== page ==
Humans produce waste. Large concentrations of humans produce large concentrations of waste. Kitchen waste, broken objects, and similar material all need to be disposed of. Small numbers of people can dispose of their waste locally without encouraging vermin or endangering their health. Once people began to live together in large numbers, around five thousand years ago, such methods began to become impractical. Material would be brought into the these new settlements but would rarely be taken out again.
Up until the nineteenth century when organised rubbish disposal became widespread in urban areas people invariably threw their waste from their windows or buried it in their gardens. If their houses fell down, a common enough occurrence when planning laws were non-existent, owners would pick out what they could reuse, stamp down the remains and rebuild on the old site.
The effect of this is that even a moderately sized settlement of any antiquity is built on top of a heap of refuse and demolished buildings and is therefore raised up from its original height on a plateau of archaeology. This is most apparent in the tel sites of the Near East where towns that have been occupied for thousands of years are raised up many metres above the surrounding landscape.
Archaeological excavation within historic cities therefore often produces a thick stratigraphy dating back to the original foundation and telling the story of its history. The City of London for example, sits on a tel which preserves a layer of dark material attributed to the burning of the city by Boudica in 60 AD.
The dense stratigraphy of such cities posed problems for the archaeologists who first excavated them. Earlier excavations were generally limited to rural areas, or towns which had been long abandoned. Open area excavation was feasible as there was plenty of space and the archaeology could often be exposed just in plan. In working cities however, space for excavation is usually limited to the size of the open plot and one layer of archaeology needs to be excavated before the next one can be exposed.
Issues such as this had appeared before, at Pompeii or at multiphase rural sites but the move towards the investigation of cities, which began in Europe following the Second World War when bomb damage left areas open for investigation, meant that there was a necessity in finding a new method of excavating.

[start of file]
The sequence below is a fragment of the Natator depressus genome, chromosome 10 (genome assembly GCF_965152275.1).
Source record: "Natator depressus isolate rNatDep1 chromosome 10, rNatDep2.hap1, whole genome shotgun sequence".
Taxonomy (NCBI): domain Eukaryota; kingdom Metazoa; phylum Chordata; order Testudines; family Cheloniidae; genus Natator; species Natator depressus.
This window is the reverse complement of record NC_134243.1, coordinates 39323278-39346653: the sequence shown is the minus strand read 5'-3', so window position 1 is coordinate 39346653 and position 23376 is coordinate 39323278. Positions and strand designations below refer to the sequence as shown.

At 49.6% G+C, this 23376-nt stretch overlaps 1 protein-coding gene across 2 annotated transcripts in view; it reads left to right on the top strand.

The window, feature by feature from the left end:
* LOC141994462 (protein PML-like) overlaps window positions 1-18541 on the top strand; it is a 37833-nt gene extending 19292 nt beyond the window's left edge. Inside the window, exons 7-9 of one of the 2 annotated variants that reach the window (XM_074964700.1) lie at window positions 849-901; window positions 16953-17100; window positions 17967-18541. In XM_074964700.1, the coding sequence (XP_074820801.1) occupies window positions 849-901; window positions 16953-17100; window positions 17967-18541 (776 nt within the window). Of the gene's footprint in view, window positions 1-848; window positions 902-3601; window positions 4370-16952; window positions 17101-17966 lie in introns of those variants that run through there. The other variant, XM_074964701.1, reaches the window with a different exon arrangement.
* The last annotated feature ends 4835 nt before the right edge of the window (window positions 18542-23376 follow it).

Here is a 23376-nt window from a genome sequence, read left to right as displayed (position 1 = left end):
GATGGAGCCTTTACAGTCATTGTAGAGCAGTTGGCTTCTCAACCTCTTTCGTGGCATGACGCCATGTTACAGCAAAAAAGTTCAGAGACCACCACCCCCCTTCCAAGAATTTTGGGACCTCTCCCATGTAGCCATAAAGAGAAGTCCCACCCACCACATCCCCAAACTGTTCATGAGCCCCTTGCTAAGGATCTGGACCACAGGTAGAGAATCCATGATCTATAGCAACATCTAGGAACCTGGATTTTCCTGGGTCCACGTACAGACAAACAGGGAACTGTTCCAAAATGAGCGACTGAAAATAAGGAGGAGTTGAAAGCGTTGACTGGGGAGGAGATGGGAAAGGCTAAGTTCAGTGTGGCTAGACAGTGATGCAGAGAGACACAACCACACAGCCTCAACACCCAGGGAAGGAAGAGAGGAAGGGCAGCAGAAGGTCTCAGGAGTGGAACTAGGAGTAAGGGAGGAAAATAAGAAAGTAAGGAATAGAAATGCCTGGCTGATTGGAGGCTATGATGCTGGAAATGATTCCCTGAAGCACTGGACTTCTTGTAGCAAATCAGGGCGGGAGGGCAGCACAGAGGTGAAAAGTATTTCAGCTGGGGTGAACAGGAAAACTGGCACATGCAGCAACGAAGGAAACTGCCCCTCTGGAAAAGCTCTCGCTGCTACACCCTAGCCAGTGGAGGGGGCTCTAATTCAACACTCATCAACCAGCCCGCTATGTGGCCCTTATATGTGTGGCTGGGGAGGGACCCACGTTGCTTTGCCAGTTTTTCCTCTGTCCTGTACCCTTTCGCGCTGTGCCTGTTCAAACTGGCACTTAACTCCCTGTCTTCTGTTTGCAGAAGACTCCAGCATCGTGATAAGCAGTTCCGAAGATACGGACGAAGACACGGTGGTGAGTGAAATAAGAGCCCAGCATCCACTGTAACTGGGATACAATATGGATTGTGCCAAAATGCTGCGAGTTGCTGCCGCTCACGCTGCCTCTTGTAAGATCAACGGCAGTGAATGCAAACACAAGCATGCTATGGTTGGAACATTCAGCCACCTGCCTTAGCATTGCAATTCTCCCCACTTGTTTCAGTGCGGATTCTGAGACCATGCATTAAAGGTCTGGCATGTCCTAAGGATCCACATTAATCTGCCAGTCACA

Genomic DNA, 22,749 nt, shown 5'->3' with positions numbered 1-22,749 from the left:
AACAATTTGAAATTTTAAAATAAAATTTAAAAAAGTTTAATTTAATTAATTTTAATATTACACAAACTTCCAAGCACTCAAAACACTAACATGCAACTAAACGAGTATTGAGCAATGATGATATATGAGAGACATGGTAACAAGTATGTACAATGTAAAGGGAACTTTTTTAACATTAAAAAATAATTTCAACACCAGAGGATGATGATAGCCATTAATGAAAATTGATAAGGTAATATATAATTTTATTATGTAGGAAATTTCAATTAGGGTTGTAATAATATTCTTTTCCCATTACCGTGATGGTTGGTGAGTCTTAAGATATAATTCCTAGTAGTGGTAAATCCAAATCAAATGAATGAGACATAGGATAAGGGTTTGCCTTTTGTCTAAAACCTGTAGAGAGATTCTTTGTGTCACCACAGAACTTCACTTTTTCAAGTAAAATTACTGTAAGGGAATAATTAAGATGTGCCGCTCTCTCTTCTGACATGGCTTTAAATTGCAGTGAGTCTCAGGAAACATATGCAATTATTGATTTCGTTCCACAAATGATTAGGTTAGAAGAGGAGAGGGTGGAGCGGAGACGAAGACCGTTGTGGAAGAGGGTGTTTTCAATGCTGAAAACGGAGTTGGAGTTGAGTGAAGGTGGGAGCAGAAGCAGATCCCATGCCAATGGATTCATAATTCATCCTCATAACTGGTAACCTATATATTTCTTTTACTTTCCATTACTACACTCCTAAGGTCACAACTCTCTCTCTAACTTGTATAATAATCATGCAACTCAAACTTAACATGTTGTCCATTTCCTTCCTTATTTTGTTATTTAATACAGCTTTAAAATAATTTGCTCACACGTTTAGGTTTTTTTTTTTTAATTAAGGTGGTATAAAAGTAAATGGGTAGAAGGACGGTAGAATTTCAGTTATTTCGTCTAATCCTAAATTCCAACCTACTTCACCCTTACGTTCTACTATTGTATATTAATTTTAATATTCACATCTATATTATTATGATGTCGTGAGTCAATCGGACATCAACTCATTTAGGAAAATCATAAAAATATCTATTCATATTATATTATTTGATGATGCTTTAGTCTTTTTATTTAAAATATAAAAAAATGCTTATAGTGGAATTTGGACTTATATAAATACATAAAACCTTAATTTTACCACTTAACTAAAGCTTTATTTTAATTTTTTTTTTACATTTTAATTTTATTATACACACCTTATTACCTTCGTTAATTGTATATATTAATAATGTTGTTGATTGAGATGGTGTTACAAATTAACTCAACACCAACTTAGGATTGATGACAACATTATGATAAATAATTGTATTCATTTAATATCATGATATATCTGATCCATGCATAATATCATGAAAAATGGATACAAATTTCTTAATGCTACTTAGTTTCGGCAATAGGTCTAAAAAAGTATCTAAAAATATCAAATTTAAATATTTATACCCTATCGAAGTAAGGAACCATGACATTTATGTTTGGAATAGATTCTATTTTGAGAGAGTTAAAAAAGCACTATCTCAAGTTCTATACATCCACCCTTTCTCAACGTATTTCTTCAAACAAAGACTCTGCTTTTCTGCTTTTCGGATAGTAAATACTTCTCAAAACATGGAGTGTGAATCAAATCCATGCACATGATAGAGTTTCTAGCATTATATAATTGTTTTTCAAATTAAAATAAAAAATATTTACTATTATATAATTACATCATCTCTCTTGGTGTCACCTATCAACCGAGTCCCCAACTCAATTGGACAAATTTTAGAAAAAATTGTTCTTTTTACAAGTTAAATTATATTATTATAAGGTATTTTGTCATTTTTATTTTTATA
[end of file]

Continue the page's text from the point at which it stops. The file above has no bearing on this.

The resulting solution revolved around the method of single context recording. The practice involves drawing each feature individually in plan and then relating its position to the site grid rather than planning large areas at once. Each drawing is made on a square piece of translucent film representing a 5 metre x 5 metre grid square. The site is excavated down to the first significant layer of archaeology and features excavated and recorded as normal but also planned as single contexts. The site is then reduced to the next layer of archaeology and the process begins again. The excavation and recording can continue until natural deposits are reached. A small, deep trench known as a sondage is often excavated at first to provide a view of the entire stratigraphy at once and give an indication of the quantity of material to be excavated.
Once the work is finished, the square sheets can be overlaid onto one another to provide a picture of the site. By identifying which features cut others and using information from dateable artefacts and ecofacts an archaeologist can isolate various phases of activity and show how the use of the site developed of periods of hundreds or even thousands of years. Context record sheets produced by the individual excavators provide further information on each context's nature and relationship with its neighbours. Such interpretation would be impossible using open area excavation where numerous overall site plans would soon seem inflexible.
Famous urban archaeologists
- Archaeological field survey
- Archaeological context
- Archaeological plan
- Single context recording
- Harris matrix